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Evolution of Small Spored Alternaria Fungi

Project Objectives

Alternaria blotches of pome fruits are economically important and the species concepts of these EC listed non-European isolates are not well defined. Morphologically similar toxin producing Alternaria pathogens have also emerged on other hosts and Alternaria species have been intercepted on plant material in the UK recently. Moreover, the range of toxins produced by various isolate groups, their role in pathogenicity and host interactions are yet to be fully established. Lack of resolution of the commonly used molecular markers necessitates the use of innovative approaches to address these issues and develop robust phylogenetic systematics and diagnostic methodologies. Recent advances in the application of DNA-based methodologies are revolutionising fungal phylogenetic systematics. Genome sequences are now available from nearly 60 fungi including two Alternaria species. Based on this data, 246 ortholog clusters of single copy genes have recently been identified as potential species markers, providing an ideal opportunity to test and develop new methodologies (Marthey et al., 2008, BMC Bioinformatics). It is possible that similar speciation processes occur in unrelated plant-pathogenic fungi of agricultural importance, as they are subject to the same recent, extreme agro-ecological selection pressures thus enhancing the generic value of this approach. Warwick HRI have used a combination of genotypic and phenotypic characters to identify and define fungal pathogens (Sreenivasaprasad and Talhinhas, 2005; Talhinhas et al., 2008). We have also developed molecular
methodologies to identify and analyse the expression of functionally important genes in fungi including microarray based gene profiling (Muthumeenakshi et al., 2007; Sreenivasaprasad et al., unpublished). The proposed PhD studentship project based at Warwick HRI will be co-supervised by Fera staff who have expertise in Alternaria pathogens posing plant health risk (PH0171). This will also enable wider links with international, EU (e.g. QBOL) and UK fungal DNA barcoding projects/ approaches.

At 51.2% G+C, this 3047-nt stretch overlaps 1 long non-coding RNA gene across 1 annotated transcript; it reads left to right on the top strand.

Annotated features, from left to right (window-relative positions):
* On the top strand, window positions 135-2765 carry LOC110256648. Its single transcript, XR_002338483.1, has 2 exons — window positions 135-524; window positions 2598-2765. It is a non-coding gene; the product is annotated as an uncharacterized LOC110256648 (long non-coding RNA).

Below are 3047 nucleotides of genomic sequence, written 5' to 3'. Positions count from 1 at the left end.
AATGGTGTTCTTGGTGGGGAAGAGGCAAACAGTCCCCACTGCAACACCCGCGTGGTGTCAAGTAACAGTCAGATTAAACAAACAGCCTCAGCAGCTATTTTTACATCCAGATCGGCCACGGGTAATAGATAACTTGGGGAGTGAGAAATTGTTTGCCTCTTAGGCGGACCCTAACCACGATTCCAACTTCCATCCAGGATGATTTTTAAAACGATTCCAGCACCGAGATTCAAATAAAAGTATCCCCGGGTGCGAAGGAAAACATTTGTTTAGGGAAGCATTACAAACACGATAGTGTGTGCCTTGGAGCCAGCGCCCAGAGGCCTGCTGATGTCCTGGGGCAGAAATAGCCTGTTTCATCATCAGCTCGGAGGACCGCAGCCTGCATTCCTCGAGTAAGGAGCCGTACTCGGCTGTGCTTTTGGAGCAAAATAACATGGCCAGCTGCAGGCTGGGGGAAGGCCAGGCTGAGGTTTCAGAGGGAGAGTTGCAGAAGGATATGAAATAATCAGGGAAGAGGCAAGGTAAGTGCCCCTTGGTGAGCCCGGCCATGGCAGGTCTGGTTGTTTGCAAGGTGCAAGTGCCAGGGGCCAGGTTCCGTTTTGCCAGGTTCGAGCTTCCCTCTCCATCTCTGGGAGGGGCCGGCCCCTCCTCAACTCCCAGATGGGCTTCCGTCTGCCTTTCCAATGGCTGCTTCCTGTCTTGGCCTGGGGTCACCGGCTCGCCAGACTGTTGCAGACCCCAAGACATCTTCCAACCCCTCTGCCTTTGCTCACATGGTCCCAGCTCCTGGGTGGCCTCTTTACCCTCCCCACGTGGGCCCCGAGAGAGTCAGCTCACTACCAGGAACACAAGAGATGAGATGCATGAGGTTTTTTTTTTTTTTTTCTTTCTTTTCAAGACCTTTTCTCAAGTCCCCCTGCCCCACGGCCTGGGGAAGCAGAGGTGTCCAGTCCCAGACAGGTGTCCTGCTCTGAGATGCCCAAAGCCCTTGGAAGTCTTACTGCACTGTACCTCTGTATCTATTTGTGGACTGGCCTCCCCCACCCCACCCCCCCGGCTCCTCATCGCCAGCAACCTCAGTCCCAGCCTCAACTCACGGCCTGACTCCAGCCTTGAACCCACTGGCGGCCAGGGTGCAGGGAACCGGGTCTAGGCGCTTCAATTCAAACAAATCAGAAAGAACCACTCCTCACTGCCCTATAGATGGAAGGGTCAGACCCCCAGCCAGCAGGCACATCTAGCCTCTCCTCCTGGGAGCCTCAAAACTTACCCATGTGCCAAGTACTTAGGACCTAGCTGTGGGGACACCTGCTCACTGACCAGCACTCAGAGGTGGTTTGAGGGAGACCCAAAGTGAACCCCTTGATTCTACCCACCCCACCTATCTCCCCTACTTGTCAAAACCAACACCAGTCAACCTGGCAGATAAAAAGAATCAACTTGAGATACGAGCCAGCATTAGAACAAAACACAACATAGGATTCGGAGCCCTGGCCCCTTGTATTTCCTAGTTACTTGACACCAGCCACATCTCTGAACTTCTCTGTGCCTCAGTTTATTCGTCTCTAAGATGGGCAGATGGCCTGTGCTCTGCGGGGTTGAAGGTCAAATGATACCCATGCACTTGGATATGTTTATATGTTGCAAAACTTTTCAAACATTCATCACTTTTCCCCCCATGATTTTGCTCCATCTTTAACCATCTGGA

The overall aims are:

1) to develop molecular methodologies to resolve population-species boundaries in EC regulated Alternaria pathogens, understand risks and develop diagnostic assays for pathogen
monitoring based on multidisciplinary approaches such as phylogenetics, gene expression, phenotyping and their integration using statistical models;

2) to understand speciation processes leading to improved phylogenetic systematic structure in Alternaria pathogens;

3) to explore potential links with wider fungal barcoding type initiatives.


Specific objectives are:

1) To identify phylogenetically informative loci exploiting comparative genomics of fungal sequence databases.

2) To analyse the presence and expression of pathogenicity-related genes in relation to host range/specificity and differentiate pathogenic and non-pathogenic forms

3) To characterise EC listed Alternaria pathogens originating from pome fruits and related pathogens from other important crops using molecular methodologies and phenotypic assays

4) To integrate genotype-phenotype data to define population-species boundaries and develop diagnostic methodologies, contributing to improved systematics





A.mali distribution map